In 2008, I produced reports for the BBC  from Srinagar, the summer capital of Jammu and Kashmir (the Indian state comprises two regions joined together—Jammu is mostly Hindu, Kashmir is Muslim), during one of its periodic violent surges. The serenity of the stunning Dal Lake , whose houseboats are popular with honeymooners in quiet moments, was broken by large political rallies, increased military activity, stone-throwing youths, and inevitable deaths in the city. Although there was a curfew, there was no need to shut off the internet, as very few people had any kind of access in those days.
Internet-enabled mobile devices are now available for less than $20 in India, and sales are booming. Data is becoming cheaper and connectivity is getting better. There are millions of new internet users every month, almost all on mobile. Everyone communicates using WhatsApp, which is much more than a messaging service; it’s a proper social network that functions well even with low-quality devices. Facebook doesn’t always work. WhatsApp is far more effective than the old text messaging for exchanging information and organizing group activities, “anti-national” or otherwise.
The internet is not completely absent in Kashmir right now, but it might as well be. The state-run telecommunications company BSNL maintains its internet availability and phone connections, but few use the service. Broadband internet has now been restored, but most people still don’t have this kind of connection in their homes—luxury hotels and other commercial locations usually have Wi-Fi, and some people have found ways to tap into these sources, often gathering to use their smartphones and stolen Wi-Fi passwords in alleyways near these buildings.
For most people, there is no internet . Families cannot stay in touch easily. Schools have been closed because of the violence, and students can’t use web resources to try and keep up. There is no digital entrepreneurship or innovation. It is difficult for journalists to report on what is happening. Vital information is missing. Kashmiris in India have been transported back to a pre-digital era. They are anxious and isolated.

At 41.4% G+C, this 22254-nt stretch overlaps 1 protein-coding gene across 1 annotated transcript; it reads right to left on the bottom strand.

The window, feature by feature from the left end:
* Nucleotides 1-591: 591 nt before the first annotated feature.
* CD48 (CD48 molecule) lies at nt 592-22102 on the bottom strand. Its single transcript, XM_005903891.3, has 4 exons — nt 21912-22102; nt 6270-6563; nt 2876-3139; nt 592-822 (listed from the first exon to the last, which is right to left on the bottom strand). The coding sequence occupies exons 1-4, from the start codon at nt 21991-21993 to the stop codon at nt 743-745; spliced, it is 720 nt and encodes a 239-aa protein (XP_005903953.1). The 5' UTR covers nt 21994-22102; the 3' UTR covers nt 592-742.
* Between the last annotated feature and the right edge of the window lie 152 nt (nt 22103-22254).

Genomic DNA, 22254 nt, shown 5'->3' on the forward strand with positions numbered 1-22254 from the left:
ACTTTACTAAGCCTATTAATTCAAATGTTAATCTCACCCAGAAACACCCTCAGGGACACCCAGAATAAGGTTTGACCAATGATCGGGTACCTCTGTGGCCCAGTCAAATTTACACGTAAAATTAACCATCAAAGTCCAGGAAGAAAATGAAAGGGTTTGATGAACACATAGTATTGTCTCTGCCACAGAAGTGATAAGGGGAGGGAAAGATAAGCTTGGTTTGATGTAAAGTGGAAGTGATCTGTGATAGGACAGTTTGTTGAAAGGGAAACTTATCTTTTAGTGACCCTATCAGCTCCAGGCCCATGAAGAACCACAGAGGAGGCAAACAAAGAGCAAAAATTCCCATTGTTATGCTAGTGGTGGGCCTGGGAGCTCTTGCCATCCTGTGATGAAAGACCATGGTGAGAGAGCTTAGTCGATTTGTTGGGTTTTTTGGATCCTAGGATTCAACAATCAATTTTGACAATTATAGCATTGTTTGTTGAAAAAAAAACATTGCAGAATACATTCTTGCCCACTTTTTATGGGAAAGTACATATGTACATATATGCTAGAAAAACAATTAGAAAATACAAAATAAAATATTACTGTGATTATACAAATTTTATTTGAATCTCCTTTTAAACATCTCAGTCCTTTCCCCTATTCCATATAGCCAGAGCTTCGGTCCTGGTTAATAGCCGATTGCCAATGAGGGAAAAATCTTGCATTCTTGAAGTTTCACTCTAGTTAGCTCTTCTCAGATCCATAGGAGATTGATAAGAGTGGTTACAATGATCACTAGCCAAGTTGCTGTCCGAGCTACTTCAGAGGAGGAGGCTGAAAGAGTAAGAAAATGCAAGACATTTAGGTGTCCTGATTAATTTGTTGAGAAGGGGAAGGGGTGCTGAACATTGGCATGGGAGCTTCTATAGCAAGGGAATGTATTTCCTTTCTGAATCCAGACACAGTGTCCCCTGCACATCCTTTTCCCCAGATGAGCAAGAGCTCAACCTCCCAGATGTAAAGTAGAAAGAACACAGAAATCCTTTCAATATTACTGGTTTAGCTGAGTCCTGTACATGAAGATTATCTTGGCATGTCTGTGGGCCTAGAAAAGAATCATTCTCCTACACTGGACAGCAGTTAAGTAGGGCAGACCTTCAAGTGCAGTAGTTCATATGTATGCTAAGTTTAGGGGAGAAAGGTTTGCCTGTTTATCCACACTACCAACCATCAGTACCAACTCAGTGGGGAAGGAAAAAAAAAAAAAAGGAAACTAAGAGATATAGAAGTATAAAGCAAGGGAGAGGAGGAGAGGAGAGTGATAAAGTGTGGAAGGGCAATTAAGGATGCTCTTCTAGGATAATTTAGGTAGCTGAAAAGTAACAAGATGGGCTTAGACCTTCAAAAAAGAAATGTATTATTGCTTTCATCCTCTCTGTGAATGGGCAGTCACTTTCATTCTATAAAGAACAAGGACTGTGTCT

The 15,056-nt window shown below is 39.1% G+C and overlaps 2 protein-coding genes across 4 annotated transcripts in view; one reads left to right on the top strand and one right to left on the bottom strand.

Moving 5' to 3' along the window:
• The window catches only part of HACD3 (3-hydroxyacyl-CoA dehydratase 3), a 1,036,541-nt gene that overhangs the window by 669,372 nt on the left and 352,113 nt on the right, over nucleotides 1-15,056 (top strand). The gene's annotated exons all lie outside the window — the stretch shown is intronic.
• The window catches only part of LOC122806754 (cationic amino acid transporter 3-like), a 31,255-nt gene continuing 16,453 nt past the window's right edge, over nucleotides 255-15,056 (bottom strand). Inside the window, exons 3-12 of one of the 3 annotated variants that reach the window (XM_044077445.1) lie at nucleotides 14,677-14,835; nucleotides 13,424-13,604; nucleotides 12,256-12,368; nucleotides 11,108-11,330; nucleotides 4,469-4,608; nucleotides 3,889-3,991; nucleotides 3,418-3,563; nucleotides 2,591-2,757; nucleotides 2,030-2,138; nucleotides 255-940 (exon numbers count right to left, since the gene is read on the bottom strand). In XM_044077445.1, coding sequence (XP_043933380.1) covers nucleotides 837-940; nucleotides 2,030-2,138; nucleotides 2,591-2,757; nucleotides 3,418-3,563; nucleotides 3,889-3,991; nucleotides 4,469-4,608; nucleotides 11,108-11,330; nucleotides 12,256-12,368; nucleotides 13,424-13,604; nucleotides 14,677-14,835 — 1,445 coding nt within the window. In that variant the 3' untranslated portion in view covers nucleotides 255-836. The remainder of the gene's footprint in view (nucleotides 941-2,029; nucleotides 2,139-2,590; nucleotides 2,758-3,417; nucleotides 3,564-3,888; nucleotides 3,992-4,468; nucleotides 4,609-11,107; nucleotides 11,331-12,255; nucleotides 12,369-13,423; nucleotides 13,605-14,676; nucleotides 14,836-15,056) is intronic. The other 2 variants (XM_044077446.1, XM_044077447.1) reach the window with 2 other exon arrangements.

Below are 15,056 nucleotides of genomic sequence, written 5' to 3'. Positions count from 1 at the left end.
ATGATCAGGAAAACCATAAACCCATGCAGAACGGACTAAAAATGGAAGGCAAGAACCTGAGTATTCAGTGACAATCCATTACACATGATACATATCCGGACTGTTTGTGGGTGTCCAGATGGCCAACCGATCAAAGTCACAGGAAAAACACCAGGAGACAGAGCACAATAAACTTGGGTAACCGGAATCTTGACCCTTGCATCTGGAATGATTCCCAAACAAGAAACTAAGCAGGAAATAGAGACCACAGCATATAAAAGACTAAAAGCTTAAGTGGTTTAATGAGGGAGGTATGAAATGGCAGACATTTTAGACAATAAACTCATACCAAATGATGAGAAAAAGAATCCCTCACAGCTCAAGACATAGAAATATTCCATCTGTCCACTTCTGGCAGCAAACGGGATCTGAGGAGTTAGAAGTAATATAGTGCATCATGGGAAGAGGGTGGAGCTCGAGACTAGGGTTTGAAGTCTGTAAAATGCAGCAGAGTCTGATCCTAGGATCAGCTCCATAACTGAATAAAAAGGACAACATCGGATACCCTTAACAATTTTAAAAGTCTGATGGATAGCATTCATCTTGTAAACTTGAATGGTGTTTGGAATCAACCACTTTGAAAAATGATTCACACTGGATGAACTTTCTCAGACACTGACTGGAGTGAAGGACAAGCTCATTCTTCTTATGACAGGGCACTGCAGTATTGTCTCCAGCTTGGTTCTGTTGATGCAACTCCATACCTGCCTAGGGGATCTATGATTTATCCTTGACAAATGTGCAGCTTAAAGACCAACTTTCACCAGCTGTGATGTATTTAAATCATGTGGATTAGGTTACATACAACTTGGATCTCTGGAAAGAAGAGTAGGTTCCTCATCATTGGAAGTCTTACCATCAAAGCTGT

The United Nations Human Rights Council condemned  the deliberate removal of internet services in June, just a few weeks before the violence erupted. At best, internet shutdowns are a blunt instrument  of crowd control. It is not clear that they prevent violence and improve public safety. There is always a way for determined people to communicate and organize—protests in Kashmir and elsewhere existed long before messaging apps.
Modi has made it clear that internet access is as important as clean water or nightly shelter, so the removal of such a basic amenity—even in a precarious law-and-order situation—is contrary to the government’s own stated development goals and its proud status as the world’s largest democracy. Two months without internet is a long time. For Kashmiris, rather than a security measure, it feels more like collective punishment.
Hasit Shah  is a journalist based at Harvard University’s South Asia Institute, where he researches the emergence of digital media in India.